While Ion Torrent’s machines are cheap, the cost of sequencing per base pair is higher than for other instruments because each chip can only be used once, and the disposable chip currently costs about $250. But Rothberg says that, as with standard microprocessors, the price will drop with larger volumes of chips. “Every time we make 10 times as many chips in these factories, the cost drops in half,” he says. And because they are manufactured using standard semiconductor fabrication methods, he says it will be easy to scale up the chips to contain 10 to 100 times as many sensors.
Rothberg likens the evolution of sequencing technology to that of the computer industry. “The original computers were expensive; [they were] hard to build, ship, and set up; and they required a special environment to operate.” DNA sequencing was similarly once limited to the realm of large sequencing centers, but new technologies on the market over the last five years have greatly expanded its purview. These machines brought down the cost of sequencing dramatically, largely by reading millions of DNA sequencing reactions in parallel.
Within this scheme, Rothberg equates Ion Torrent’s machines to personal computers. Thousands of labs across the globe will now have access to sequencing machines that can fit on a standard lab bench, but as Harvard geneticist George Church points out, the machines are still out of reach for the average consumer. Furthermore, while many labs will have the capacity to buy a $50,000 sequencer, it’s not yet clear that they will. “Lots of labs are outsourcing these days,” says Church. “But I do think a lot of people want their own device. They don’t want to be in queue. If they have a sample, they want an answer immediately.”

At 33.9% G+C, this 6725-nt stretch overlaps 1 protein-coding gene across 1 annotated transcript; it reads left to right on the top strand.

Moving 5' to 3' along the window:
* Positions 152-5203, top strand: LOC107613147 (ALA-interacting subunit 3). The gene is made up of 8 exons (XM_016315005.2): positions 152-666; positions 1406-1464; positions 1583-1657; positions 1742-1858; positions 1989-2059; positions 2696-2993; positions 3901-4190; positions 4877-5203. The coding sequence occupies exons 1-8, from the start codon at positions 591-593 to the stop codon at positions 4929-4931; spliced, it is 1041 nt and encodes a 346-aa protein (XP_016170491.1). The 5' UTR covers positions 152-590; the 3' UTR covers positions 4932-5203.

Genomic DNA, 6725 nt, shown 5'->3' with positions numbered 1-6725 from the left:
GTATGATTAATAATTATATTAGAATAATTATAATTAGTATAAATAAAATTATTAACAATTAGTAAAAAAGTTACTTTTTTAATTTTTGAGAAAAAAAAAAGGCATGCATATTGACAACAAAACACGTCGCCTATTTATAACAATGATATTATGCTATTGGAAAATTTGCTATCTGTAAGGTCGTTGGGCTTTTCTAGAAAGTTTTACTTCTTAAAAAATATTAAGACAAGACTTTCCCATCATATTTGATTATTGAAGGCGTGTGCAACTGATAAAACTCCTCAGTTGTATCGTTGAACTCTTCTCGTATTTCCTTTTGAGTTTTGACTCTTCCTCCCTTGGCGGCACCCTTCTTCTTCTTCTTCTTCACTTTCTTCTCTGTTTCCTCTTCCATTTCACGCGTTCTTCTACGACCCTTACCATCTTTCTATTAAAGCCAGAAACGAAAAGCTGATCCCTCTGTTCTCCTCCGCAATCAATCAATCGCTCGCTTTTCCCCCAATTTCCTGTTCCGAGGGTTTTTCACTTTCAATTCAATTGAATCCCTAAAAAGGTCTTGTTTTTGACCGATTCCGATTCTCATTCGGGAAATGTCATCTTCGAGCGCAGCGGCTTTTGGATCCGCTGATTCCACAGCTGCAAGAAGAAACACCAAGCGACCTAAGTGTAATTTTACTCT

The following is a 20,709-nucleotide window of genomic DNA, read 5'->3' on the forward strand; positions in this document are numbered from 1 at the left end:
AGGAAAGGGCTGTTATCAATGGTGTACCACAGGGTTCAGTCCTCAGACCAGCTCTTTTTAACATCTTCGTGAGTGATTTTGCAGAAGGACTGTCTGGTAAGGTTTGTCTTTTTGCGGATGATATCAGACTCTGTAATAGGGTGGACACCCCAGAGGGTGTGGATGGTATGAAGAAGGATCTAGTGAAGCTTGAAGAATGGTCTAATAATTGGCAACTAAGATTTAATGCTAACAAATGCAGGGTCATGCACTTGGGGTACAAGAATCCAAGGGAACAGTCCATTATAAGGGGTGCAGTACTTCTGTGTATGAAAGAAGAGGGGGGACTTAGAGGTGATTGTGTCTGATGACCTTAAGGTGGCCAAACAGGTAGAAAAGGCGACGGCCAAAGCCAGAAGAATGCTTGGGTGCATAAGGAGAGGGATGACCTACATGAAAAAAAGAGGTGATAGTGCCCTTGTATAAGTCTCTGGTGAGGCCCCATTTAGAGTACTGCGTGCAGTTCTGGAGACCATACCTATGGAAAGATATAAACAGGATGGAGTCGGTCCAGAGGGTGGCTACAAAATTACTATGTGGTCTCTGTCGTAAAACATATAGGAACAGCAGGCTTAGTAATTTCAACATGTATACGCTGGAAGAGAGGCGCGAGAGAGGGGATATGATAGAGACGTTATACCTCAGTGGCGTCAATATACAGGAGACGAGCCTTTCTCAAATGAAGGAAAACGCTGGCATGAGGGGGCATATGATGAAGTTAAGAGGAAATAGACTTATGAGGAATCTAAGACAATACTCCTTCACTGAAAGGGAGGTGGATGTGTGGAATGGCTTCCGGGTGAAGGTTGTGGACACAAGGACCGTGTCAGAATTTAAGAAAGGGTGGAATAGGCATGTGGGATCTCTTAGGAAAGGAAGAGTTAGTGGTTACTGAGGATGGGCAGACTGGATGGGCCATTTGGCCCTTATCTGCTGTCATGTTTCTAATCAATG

It’s also difficult to predict how Ion Torrent will compete with other high-profile companies with new sequencing technologies on the market, most notably Pacific Biosciences. That company raised $200 million through an initial public offering in October of this year.
John Iafrate and Long Le, pathologists at Massachusetts General Hospital, plan to put the diagnostic potential of Ion Torrent’s technology to the test. Their proposal to use the machine to analyze cancer-linked genes in tumor cells won the pair a free sequencer in a competition sponsored by the company last June. MGH currently screens so-called hotspots—regions of the genome known to harbor many cancer-linked mutations—in some incoming cancer patients. “This would allow us to move from the hotspot approach to cast a wider net; there are probably about 200 genes we are interested in,” says Iafrate. “We want to understand every patient’s cancer comprehensively enough [for them] to be given drugs or directed into the appropriate clinical trials.”
He adds that both the speed and the cost of the machine will make it attractive to clinical genetics labs. “In a clinical setting, it’s very important to turn around tests quickly,” he says. “Outside of genome centers, it’s hard to get capital funding for [sequencing instruments], so reducing the cost to $50,000 makes it very attractive. All of those factors make entry into the clinical arena a tractable problem.”